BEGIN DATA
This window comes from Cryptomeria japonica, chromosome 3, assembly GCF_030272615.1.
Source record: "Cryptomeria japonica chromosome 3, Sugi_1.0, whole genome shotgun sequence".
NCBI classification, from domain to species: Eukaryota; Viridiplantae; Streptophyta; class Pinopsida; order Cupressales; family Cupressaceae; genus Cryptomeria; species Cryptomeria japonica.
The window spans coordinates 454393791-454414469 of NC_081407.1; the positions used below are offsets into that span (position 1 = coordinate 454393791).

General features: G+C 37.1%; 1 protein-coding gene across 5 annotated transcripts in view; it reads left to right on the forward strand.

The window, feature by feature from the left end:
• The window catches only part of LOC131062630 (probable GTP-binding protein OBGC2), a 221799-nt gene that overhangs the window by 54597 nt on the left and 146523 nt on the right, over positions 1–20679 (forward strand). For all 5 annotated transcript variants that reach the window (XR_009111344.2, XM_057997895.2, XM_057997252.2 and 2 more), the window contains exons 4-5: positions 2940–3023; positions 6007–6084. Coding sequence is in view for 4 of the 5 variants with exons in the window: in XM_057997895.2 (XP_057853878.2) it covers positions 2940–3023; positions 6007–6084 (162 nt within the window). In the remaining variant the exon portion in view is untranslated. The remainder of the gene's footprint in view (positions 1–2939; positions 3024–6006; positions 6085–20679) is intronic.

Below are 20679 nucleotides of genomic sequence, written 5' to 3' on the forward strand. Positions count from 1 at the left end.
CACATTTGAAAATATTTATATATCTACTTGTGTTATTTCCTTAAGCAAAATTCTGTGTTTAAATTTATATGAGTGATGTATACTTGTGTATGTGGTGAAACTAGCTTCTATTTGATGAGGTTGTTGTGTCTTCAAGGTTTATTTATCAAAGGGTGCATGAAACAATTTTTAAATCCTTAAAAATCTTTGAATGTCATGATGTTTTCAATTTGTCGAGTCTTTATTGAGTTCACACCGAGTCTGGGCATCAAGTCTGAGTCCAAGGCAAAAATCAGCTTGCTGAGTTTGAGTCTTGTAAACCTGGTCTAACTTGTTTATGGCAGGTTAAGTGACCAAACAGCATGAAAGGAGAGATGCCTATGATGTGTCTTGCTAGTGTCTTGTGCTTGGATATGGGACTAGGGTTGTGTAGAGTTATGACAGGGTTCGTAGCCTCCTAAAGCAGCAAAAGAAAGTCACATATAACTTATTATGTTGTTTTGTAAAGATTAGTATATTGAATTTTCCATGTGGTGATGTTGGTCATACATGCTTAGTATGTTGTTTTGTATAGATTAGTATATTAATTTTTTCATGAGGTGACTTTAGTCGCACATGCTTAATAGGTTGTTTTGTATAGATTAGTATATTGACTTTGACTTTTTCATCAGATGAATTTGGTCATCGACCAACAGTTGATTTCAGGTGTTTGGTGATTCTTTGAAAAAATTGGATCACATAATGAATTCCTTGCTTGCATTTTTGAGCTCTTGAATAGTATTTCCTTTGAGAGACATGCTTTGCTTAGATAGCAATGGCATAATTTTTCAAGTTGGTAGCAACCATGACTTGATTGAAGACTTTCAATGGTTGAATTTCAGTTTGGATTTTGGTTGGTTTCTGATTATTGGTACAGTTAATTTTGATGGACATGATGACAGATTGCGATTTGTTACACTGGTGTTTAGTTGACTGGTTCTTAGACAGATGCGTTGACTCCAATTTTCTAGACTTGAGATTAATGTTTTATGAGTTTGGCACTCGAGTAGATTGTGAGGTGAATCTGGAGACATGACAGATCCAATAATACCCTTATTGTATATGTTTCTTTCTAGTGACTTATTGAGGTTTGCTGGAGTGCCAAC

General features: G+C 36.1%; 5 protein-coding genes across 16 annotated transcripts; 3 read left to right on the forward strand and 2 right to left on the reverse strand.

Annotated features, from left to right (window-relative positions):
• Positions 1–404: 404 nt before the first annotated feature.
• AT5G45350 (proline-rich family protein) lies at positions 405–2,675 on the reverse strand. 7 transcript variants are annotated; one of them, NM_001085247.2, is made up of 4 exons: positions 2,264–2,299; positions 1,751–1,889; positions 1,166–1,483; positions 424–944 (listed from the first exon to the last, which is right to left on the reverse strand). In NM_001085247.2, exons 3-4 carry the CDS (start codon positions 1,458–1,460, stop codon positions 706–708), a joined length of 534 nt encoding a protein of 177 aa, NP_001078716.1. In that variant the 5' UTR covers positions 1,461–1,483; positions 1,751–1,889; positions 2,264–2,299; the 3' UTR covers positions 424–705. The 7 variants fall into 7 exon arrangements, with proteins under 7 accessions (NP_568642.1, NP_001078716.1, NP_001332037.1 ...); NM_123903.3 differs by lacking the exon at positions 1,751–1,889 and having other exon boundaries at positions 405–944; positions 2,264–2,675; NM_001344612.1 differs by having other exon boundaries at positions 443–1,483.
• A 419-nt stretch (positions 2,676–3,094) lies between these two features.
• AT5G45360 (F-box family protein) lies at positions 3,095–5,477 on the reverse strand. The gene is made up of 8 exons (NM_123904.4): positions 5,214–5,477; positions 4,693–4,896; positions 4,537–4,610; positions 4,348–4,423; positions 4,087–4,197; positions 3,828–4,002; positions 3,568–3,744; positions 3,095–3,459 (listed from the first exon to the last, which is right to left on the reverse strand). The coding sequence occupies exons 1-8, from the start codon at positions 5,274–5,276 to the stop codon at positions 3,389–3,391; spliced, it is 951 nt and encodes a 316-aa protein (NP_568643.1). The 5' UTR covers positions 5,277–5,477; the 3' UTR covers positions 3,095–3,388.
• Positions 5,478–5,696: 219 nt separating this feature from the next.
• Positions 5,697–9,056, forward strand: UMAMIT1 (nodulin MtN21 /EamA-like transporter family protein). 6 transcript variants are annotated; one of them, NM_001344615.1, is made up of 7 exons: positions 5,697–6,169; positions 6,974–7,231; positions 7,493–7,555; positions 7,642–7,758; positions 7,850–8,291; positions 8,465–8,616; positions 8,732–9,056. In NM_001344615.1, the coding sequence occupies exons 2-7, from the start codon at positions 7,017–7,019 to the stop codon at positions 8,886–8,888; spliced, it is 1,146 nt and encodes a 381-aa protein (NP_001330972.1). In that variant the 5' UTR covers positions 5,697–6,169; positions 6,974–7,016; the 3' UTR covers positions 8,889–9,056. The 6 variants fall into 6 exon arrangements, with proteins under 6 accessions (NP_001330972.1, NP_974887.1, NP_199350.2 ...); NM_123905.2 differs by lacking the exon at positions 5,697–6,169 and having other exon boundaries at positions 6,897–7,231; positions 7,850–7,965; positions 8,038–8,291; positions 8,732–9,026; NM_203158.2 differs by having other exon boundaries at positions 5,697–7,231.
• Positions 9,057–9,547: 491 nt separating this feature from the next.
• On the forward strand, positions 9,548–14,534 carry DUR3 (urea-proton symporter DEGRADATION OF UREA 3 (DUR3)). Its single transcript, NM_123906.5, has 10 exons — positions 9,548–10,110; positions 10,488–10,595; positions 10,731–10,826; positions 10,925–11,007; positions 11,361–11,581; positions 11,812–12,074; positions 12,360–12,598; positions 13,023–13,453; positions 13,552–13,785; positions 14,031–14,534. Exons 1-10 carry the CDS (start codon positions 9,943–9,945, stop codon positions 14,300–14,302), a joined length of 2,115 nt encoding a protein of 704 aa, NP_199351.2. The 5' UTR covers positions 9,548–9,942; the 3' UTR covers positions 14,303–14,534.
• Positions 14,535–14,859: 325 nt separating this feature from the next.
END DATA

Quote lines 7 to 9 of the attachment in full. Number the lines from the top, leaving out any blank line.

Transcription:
• The window catches only part of LOC131062630 (probable GTP-binding protein OBGC2), a 221799-nt gene that overhangs the window by 54597 nt on the left and 146523 nt on the right, over positions 1–20679 (forward strand). For all 5 annotated transcript variants that reach the window (XR_009111344.2, XM_057997895.2, XM_057997252.2 and 2 more), the window contains exons 4-5: positions 2940–3023; positions 6007–6084. Coding sequence is in view for 4 of the 5 variants with exons in the window: in XM_057997895.2 (XP_057853878.2) it covers positions 2940–3023; positions 6007–6084 (162 nt within the window). In the remaining variant the exon portion in view is untranslated. The remainder of the gene's footprint in view (positions 1–2939; positions 3024–6006; positions 6085–20679) is intronic.

Below are 20679 nucleotides of genomic sequence, written 5' to 3' on the forward strand. Positions count from 1 at the left end.
CACATTTGAAAATATTTATATATCTACTTGTGTTATTTCCTTAAGCAAAATTCTGTGTTTAAATTTATATGAGTGATGTATACTTGTGTATGTGGTGAAACTAGCTTCTATTTGATGAGGTTGTTGTGTCTTCAAGGTTTATTTATCAAAGGGTGCATGAAACAATTTTTAAATCCTTAAAAATCTTTGAATGTCATGATGTTTTCAATTTGTCGAGTCTTTATTGAGTTCACACCGAGTCTGGGCATCAAGTCTGAGTCCAAGGCAAAAATCAGCTTGCTGAGTTTGAGTCTTGTAAACCTGGTCTAACTTGTTTATGGCAGGTTAAGTGACCAAACAGCATGAAAGGAGAGATGCCTATGATGTGTCTTGCTAGTGTCTTGTGCTTGGATATGGGACTAGGGTTGTGTAGAGTTATGACAGGGTTCGTAGCCTCCTAAAGCAGCAAAAGAAAGTCACATATAACTTATTATGTTGTTTTGTAAAGATTAGTATATTGAATTTTCCATGTGGTGATGTTGGTCATACATGCTTAGTATGTTGTTTTGTATAGATTAGTATATTAATTTTTTCATGAGGTGACTTTAGTCGCACATGCTTAATAGGTTGTTTTGTATAGATTAGTATATTGACTTTGACTTTTTCATCAGATGAATTTGGTCATCGACCAACAGTTGATTTCAGGTGTTTGGTGATTCTTTGAAAAAATTGGATCACATAATGAATTCCTTGCTTGCATTTTTGAGCTCTTGAATAGTATTTCCTTTGAGAGACATGCTTTGCTTAGATAGCAATGGCATAATTTTTCAAGTTGGTAGCAACCATGACTTGATTGAAGACTTTCAATGGTTGAATTTCAGTTTGGATTTTGGTTGGTTTCTGATTATTGGTACAGTTAATTTTGATGGACATGATGACAGATTGCGATTTGTTACACTGGTGTTTAGTTGACTGGTTCTTAGACAGATGCGTTGACTCCAATTTTCTAGACTTGAGATTAATGTTTTATGAGTTTGGCACTCGAGTAGATTGTGAGGTGAATCTGGAGACATGACAGATCCAATAATACCCTTATTGTATATGTTTCTTTCTAGTGACTTATTGAGGTTTGCTGGAGTGCCAAC